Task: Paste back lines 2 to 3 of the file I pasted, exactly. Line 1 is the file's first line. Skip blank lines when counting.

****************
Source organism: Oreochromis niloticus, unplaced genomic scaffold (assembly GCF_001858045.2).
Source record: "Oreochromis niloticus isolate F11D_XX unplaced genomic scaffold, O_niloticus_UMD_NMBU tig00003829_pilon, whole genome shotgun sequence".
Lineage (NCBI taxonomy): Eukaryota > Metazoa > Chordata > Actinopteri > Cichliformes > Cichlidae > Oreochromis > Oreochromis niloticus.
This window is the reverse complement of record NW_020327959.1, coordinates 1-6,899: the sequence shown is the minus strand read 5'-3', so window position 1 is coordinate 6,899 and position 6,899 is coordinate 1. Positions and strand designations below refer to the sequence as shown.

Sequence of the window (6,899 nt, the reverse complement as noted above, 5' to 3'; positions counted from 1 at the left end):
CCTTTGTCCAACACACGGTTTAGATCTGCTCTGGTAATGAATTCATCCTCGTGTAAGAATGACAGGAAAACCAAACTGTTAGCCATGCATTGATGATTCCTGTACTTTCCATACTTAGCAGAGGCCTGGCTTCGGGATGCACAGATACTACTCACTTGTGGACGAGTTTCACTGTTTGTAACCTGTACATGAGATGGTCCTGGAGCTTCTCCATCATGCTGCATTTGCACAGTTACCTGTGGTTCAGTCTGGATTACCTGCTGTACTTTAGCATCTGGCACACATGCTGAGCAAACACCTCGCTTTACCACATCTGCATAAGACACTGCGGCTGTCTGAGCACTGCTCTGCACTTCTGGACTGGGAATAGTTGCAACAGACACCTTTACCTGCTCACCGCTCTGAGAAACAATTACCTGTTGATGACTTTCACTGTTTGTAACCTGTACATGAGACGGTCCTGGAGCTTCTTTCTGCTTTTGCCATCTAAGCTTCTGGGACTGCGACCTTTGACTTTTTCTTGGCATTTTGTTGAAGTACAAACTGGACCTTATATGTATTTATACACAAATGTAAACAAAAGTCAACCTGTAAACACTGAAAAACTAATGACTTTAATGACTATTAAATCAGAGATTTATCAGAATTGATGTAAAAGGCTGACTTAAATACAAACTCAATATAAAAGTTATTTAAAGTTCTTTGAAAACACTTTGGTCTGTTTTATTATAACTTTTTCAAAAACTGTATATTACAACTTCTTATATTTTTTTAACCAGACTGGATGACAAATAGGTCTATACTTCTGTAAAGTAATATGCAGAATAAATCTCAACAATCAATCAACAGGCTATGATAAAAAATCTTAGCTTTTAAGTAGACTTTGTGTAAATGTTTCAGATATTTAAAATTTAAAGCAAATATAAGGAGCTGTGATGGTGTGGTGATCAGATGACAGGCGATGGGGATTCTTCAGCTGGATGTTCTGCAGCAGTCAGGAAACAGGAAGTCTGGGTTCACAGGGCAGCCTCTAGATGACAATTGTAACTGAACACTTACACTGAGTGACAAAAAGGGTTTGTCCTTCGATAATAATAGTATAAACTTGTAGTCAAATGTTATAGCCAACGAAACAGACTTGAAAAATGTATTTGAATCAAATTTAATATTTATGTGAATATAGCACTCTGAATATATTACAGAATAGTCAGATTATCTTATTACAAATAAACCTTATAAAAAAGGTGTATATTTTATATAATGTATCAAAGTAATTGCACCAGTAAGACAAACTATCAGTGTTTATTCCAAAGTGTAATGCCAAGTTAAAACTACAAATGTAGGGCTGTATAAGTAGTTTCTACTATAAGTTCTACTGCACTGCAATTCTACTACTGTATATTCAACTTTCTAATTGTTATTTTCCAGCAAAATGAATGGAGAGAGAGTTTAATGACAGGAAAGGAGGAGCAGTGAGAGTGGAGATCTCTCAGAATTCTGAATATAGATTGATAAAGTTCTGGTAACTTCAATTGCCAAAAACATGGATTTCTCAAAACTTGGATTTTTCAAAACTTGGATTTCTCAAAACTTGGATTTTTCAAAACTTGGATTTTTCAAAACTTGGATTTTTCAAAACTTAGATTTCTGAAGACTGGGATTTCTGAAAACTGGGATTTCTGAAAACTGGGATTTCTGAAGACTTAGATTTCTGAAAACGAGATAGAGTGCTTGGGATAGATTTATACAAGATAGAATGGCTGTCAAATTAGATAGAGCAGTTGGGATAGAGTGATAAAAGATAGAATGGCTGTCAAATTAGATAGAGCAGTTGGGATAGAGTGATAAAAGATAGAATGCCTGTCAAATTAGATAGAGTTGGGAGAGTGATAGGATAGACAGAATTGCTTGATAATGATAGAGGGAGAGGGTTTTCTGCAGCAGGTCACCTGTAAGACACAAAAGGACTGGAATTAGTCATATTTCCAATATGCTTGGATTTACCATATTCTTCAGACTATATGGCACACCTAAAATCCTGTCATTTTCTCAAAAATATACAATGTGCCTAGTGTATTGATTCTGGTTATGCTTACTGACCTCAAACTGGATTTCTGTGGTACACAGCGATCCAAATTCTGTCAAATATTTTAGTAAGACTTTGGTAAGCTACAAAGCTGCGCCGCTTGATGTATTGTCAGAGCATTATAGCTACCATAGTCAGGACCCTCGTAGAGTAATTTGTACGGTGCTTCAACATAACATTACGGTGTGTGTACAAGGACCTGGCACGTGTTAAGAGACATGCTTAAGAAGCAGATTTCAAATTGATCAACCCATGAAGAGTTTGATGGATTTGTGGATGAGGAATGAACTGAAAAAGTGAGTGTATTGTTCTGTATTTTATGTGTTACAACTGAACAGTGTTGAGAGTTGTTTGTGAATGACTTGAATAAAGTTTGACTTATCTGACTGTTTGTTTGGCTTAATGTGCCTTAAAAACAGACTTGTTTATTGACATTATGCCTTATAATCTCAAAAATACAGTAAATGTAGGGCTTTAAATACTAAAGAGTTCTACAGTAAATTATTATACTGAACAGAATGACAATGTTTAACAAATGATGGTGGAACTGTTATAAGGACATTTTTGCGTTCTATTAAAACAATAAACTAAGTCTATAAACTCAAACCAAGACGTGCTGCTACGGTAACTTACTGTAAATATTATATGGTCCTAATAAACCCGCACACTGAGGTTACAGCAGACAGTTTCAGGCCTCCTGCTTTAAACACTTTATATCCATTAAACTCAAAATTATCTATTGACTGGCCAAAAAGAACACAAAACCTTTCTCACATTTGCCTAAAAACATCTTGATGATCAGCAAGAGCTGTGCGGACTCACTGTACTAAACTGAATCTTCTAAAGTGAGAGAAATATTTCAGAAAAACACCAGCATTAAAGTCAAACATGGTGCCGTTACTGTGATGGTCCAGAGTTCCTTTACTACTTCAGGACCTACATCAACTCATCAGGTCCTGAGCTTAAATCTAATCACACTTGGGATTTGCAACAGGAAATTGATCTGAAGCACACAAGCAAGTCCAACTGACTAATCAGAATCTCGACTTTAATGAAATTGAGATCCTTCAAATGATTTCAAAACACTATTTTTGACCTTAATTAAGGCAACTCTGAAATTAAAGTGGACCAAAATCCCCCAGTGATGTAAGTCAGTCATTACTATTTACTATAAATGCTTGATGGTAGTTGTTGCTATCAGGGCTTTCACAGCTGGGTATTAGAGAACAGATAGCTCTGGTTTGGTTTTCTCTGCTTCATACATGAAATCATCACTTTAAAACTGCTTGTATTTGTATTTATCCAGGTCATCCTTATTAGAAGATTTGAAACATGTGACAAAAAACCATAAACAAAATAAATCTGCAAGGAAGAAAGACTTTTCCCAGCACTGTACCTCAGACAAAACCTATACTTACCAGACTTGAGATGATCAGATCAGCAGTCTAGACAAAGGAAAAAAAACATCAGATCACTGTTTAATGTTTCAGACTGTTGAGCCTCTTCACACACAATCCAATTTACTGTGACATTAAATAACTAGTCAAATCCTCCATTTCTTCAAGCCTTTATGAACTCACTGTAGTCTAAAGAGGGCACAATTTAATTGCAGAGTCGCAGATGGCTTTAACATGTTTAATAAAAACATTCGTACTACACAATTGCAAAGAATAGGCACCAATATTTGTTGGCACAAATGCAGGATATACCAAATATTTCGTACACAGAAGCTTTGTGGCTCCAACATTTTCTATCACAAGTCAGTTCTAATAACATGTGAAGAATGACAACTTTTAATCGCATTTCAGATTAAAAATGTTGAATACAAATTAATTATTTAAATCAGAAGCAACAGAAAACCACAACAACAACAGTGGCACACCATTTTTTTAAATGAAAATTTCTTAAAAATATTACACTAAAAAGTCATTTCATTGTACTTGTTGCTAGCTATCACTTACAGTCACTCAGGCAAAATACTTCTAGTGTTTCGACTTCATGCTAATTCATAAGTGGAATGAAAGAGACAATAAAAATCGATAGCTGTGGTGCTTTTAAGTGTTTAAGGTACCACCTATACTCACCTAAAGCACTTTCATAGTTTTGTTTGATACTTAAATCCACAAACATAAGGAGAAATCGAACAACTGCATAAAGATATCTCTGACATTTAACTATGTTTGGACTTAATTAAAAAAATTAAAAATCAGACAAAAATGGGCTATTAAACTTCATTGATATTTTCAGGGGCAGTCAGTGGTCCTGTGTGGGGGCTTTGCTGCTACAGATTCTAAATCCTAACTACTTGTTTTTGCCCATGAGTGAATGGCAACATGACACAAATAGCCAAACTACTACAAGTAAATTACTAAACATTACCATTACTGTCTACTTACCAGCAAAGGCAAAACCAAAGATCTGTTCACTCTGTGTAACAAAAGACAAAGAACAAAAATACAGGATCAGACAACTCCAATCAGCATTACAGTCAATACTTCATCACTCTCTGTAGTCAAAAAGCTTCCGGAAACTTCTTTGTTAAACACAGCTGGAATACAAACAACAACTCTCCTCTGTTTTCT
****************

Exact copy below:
Source record: "Oreochromis niloticus isolate F11D_XX unplaced genomic scaffold, O_niloticus_UMD_NMBU tig00003829_pilon, whole genome shotgun sequence".
Lineage (NCBI taxonomy): Eukaryota > Metazoa > Chordata > Actinopteri > Cichliformes > Cichlidae > Oreochromis > Oreochromis niloticus.